Notes on Fascism in Latin America



In these countries, internal propensities towards authoritarianism and fascism were greatly intensified by the action of the imperial power

Fascism has lost, as a historical reality, neither its political significance nor its active influence. Bearing in mind the evolution of “Western democracies”, it can be said that Hitler and Mussolini, with their satellite regimes, were defeated on the battlefield. Fascism, however, as an ideology and utopia, has persisted to this day, both in a diffuse form and as a powerful organized political force. Not only are there still explicitly fascist regimes in several countries; a new manifestation of fascism tends to take shape: through traits and even tendencies that are more or less open or concealed, the “strong” industrialist version of pluralist democracy contains fascist structures and dynamisms. In fact, the so-called “defense of democracy” only modified the character and orientation of fascism, evident in the political rigidity of the pattern of bourgeois hegemony, in the use of state political power to avoid or prevent the transition to socialism, in the technocratization and militarization of “normal functions” of the capitalist state, in an era in which it becomes the “armed political arm” of big corporate business and the rearguard of a world system of bourgeois power.

Latin American countries are not – nor could they be – an exception in this vast picture. In these countries, internal propensities towards authoritarianism and fascism were greatly intensified and recycled by the growing political rigidity of “Western democracies” in the face of socialism and communism. As the socialist revolution broke out in Cuba, the “threat of communism” ceased to be a remote and nebulous specter. It presents itself as a continental historical reality and a direct political challenge.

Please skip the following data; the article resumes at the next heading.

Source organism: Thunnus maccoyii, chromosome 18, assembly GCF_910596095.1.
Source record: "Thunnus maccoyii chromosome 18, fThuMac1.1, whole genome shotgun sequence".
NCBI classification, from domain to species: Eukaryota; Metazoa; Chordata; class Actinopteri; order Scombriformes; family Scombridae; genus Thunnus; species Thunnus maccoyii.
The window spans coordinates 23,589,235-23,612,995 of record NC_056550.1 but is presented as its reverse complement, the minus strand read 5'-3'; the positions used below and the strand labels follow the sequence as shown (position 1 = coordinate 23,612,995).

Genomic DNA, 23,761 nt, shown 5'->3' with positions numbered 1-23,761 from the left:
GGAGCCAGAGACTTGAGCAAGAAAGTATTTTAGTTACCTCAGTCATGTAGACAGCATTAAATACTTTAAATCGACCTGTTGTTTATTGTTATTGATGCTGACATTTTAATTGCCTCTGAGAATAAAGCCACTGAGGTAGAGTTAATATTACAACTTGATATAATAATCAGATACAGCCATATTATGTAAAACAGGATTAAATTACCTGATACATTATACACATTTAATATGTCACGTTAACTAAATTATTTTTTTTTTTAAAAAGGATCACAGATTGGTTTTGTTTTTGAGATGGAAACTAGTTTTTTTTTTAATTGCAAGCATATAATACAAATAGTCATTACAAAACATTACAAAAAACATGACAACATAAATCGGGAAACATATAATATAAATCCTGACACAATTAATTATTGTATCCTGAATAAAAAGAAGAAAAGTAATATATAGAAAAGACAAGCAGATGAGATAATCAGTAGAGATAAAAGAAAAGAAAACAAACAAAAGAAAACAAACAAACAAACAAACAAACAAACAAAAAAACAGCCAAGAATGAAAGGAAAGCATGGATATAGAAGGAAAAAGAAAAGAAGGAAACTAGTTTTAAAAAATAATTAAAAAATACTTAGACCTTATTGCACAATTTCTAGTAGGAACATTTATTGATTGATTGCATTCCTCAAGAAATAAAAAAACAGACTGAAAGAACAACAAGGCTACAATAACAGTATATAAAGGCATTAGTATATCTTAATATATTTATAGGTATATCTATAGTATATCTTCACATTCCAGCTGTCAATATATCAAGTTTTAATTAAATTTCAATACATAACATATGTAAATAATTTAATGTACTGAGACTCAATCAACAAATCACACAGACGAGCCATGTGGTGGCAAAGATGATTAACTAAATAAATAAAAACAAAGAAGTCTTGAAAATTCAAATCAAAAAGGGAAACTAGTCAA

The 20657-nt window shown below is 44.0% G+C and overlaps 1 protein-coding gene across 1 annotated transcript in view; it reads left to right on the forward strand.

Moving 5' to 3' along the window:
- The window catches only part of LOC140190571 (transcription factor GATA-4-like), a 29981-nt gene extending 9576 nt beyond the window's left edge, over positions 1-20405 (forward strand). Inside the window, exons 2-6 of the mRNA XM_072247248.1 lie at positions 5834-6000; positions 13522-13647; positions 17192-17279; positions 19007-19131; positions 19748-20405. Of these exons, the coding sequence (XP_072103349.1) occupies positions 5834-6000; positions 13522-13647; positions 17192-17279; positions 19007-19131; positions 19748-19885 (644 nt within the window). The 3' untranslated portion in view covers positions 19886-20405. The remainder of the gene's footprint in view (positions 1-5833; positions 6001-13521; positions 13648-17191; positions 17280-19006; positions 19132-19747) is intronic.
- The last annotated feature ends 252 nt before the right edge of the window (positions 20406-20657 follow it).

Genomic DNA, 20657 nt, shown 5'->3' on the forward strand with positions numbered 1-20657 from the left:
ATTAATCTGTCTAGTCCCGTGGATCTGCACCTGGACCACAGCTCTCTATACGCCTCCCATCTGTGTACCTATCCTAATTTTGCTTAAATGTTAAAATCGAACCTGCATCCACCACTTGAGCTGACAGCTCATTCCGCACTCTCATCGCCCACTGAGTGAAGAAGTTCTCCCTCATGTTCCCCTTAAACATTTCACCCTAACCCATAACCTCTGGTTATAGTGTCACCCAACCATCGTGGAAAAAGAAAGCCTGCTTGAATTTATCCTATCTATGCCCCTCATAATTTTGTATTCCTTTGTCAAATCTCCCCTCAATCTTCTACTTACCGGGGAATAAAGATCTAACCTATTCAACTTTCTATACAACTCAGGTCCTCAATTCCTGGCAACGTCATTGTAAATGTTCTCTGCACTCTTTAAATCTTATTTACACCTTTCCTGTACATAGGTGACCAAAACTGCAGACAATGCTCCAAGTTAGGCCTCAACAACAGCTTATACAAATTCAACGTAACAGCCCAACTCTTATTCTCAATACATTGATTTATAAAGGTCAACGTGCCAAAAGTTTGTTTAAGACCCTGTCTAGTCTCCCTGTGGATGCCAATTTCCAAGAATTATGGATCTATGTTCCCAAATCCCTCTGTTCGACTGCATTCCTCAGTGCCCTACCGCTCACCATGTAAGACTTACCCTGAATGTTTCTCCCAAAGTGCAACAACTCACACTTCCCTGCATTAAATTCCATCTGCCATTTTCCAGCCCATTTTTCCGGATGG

Unfortunately, the study of fascism has suffered two impacts. One was and continues to be the misapplication of concepts like “authoritarianism”, “totalitarianism”, “modern autocracies” etc., to hide ideological identifications (or certain intellectual commitments). Clearly fascist regimes can be described as "authoritarian" or even as "functional dictatorships", provided it is postulated that they "are often instituted in order to prevent the threat of a coup by a totalitarian movement", and have "an essentially technical feature". ”[I]. On the other hand, more systematic attention has been given to the analysis of types of fascism of historical "scope" and "meaning". Spain and Portugal, for example, were relatively neglected[ii]. The consequence of this is that a form of fascism of less ideological refinement, which involves less “mass orchestration” and a more rudimentary propaganda apparatus, but which is fundamentally based on the class monopolization of state power and on a modality of class totalitarianism[iii], is not well known sociologically.